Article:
NJ Transit senior staff to turn over with incoming governor

RELATED TOPICS: NJ TRANSIT | EAST | POLITICS | PASSENGER | COMMUTER
Trains Industry Newsletter
Get a weekly roundup of the industry news you need.
By signing up you may also receive occasional reader surveys and special offers from Trains magazine. View our privacy policy.
njtransitlogo
NEW YORK CITY — Heads are rolling at NJ Transit ahead of a change in leadership in New Jersey governor’s mansion.

On Tuesday, New Jersey Gov.-elect Phil Murphy sent a letter to Steve Santoro, NJ Transit’s executive director, requesting the resignations of certain high-level staff at commuter agency. With a Jan. 16 inauguration, this is part of the transition plan for the incoming Murphy administration, coming to power. The Bergen Record obtained a copy of the letter, which gave staff members until 4:30 p.m. today to submit their resignations, but they could continue until in their posts until Jan. 16. Santoro will leave in April.

Robert Lavell, NJ Transit vice president and general manager of rail operations, testified before state lawmakers on Monday that NJ Transit lost experienced managers to retirement and other railroads. Lavell also said the agency has struggled to attract qualified replacements because it could not offer competitive salaries, while high-ranking NJ Transit employees with ties to outgoing Gov. Chris Christie received promotions and pay increases.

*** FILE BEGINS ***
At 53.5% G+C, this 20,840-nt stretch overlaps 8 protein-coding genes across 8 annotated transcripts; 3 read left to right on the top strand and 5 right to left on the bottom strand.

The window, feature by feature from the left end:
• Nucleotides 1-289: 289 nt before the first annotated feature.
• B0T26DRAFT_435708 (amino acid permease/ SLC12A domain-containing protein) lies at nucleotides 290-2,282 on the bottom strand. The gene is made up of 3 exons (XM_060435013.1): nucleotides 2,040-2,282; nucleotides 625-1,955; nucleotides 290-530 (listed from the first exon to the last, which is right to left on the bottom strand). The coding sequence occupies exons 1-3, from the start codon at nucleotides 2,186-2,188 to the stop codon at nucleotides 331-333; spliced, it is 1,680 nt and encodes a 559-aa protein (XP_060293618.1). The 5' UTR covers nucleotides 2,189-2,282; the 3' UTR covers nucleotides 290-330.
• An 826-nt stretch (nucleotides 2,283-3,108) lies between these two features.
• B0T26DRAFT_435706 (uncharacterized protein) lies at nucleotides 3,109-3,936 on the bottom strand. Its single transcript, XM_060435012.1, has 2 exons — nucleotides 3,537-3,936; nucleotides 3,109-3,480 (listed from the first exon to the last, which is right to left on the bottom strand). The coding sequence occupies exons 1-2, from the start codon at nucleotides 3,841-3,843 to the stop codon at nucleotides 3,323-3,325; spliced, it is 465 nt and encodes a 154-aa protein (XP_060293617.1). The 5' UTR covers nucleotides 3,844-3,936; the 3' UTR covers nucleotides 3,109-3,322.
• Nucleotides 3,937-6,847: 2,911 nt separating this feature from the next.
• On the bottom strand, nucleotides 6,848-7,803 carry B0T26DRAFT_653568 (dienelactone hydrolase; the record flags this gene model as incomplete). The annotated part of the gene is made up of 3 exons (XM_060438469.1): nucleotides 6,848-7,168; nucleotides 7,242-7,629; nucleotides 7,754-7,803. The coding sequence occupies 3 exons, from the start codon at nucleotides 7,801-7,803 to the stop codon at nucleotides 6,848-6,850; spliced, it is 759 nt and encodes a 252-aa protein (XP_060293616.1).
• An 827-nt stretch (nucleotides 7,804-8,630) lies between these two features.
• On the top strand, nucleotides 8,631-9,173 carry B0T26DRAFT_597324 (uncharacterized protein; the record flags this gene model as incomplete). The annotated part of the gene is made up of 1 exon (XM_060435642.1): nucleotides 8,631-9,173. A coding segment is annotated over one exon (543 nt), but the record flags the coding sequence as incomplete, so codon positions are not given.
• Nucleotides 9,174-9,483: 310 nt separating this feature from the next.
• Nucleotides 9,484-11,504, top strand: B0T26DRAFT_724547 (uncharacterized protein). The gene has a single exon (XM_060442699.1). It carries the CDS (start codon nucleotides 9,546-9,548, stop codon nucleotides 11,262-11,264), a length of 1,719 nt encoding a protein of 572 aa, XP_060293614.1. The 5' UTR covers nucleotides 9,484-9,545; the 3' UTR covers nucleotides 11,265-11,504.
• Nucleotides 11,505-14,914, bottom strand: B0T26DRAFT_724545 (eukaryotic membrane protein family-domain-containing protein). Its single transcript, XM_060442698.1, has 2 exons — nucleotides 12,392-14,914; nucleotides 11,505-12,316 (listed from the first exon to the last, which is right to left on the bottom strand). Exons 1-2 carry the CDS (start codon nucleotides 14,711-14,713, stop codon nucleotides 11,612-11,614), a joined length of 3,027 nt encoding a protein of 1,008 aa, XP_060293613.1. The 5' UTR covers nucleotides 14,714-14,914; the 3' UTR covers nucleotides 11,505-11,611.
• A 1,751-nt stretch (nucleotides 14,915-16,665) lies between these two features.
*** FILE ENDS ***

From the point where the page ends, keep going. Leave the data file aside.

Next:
The incoming transportation commissioner, Diane Gutierrez-Scaccetti, with 27 years in the highway field, will have a formidable task ahead in rebuilding NJ Transit.

Questions about safety and reliability have dogged the agency for the past few years. Almost 1 million passenger trips a day on commuter trains, light rail, and buses have created anxiety among its travelers. With the Federal Railroad Administration watching safety compliance, a loss of 25 percent of rail managers, and loss of operating engineers to Metro-North seeking and obtaining better compensation, Gutierrez-Scaccetti will have a difficult agenda to follow.

See the original article online.
Leave a Comment
Want to leave a comment?
Only registered members of TrainsMag.com are allowed to leave comments. Registration is FREE and only takes a couple minutes.

Login or Register now.
Please keep your feedback on-topic and respectful. Trains staffers reserve the right to edit or delete any comments.
0 COMMENTS
Big Boy

Big Boy

All about the world's biggest locomotive

SEE INSIDE THIS ISSUE

Learn more about the stories and photos in this months issue

Newsletter Sign-Up

By signing up you may also receive occasional reader surveys and special offers from Trains magazine.Please view our privacy policy
Subscribe Up To 54% off the newsstand price!
Subscribe To Trains Mag Today
+